A Brief Historical Overview of Assisted Reproduction.
South African Journal of Obstetrics and Gynaecology, 2007, April, 13, 2
South African Journal of Obstetrics and Gynaecology
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On 25 July 1978 Louise Brown was born. The event was surrounded by controversy, even moral condemnation; the world's first in vitro fertilisation (IVF) baby, following treatment by a uniquely British team--Patrick Steptoe, a district general hospital consultant in Oldham and Robert Edwards, a Cambridge don. (1) Since then assisted reproductive technology (ART) has developed at an extraordinary rate, resulting in the births of more than three million babies worldwide and achieving international public acceptance. Novel treatments for infertile couples have developed and IVF has become acceptable to patients and society. (2-4) The ease of treatment has improved, for example with the introduction in 1983 of vaginal aspiration of oocytes under ultrasound guidance, avoiding the risks and discomfort of laparoscopic oocyte recovery. (5) Some treatment advances have had spectacular results, such as the introduction of intracytoplasmic sperm injection (ICSI) in 1992, which revolutionised the management of male infertility. (4) Coupled with epididymal and testicular aspiration of sperm, ICSI has even allowed men with azoospermia to have their own genetic children. (6-7) Adjustment to new practices in medicine is usually slow, yet no other field in medicine has integrated new knowledge into daily routine practice more quickly than ART. Many countries have introduced tight ethical regulation of ART to ensure good practice, protect patients and prevent unacceptable clinical practices and research, such as human reproductive cloning. (8-9) However, despite advances in ART the proportion of embryos leading to live offspring has increased only slowly since its inception, so there is still room for progress in terms of increasing healthy live births but decreasing multiple pregnancy rates. (10)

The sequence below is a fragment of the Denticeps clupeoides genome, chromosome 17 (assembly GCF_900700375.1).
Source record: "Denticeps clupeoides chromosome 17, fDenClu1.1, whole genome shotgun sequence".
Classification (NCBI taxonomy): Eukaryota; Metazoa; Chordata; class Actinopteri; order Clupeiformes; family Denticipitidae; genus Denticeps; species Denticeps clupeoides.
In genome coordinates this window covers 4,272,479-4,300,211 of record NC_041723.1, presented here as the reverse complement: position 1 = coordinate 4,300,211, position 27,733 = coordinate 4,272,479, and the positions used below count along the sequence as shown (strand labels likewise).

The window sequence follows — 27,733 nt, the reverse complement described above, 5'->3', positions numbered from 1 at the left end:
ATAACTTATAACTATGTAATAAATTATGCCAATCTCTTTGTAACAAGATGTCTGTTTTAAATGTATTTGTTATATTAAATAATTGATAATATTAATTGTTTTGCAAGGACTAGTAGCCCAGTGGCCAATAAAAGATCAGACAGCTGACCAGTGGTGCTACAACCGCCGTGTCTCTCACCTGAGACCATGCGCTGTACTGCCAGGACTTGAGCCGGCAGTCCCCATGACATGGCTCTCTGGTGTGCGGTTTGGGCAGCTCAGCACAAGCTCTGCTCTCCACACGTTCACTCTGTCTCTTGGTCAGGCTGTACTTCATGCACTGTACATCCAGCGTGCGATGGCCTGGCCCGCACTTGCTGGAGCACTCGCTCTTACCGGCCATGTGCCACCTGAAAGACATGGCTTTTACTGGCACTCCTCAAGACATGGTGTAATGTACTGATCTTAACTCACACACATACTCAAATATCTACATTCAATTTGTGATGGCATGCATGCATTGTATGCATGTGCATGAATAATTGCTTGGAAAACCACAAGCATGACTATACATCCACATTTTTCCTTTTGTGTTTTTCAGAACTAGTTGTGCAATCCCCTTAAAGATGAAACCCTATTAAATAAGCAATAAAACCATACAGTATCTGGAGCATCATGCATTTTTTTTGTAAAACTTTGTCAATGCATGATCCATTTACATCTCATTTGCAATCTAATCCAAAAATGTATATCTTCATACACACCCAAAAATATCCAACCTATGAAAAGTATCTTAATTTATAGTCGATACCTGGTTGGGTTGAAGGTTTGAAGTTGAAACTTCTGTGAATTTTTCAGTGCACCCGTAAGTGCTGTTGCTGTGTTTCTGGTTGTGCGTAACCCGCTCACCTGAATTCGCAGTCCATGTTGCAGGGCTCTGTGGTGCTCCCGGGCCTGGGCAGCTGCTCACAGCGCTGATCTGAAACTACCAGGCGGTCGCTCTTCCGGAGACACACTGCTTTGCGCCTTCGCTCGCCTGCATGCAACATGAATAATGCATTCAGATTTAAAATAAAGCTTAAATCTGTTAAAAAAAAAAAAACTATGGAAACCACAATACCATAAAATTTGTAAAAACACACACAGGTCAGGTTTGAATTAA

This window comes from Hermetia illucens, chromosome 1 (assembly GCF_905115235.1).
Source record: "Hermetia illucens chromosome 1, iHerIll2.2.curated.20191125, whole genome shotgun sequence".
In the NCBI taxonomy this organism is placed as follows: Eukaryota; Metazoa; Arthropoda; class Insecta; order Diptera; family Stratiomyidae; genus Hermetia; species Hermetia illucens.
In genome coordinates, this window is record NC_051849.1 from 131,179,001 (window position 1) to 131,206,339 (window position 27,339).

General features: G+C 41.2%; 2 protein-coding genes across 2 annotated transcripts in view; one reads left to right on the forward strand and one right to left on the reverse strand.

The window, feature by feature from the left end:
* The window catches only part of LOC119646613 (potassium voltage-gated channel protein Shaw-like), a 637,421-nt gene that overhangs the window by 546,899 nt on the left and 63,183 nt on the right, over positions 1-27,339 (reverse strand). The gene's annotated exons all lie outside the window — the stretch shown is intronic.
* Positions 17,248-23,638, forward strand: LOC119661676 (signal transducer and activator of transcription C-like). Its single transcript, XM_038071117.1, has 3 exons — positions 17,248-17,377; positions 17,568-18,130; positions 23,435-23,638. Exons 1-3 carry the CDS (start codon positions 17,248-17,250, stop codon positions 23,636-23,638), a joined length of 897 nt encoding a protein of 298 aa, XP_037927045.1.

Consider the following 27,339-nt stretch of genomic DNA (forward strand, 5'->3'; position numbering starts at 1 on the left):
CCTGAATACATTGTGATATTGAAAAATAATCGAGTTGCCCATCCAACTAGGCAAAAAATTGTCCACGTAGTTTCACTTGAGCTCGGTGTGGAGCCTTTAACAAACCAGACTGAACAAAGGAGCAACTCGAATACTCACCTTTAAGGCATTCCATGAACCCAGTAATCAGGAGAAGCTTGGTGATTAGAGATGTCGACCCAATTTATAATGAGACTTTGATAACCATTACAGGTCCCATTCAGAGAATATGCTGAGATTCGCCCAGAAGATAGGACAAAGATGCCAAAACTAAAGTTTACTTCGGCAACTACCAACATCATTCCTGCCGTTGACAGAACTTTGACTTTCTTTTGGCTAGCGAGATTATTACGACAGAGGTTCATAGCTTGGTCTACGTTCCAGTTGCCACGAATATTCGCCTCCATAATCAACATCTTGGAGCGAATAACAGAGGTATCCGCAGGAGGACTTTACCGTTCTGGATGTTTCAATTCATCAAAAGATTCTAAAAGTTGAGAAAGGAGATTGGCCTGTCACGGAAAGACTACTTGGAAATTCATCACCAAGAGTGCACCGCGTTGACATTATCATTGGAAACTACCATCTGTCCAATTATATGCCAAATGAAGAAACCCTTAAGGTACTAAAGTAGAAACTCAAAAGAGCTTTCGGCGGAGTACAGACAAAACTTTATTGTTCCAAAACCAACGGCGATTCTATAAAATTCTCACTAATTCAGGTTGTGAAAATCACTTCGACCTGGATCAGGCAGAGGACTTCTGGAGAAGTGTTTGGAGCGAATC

- 2,99 €
- Category: Health & Fitness
- Published: 01 April 2007
- Publisher: South African Medical Association
- Print Length: 16 Pages
- Language: English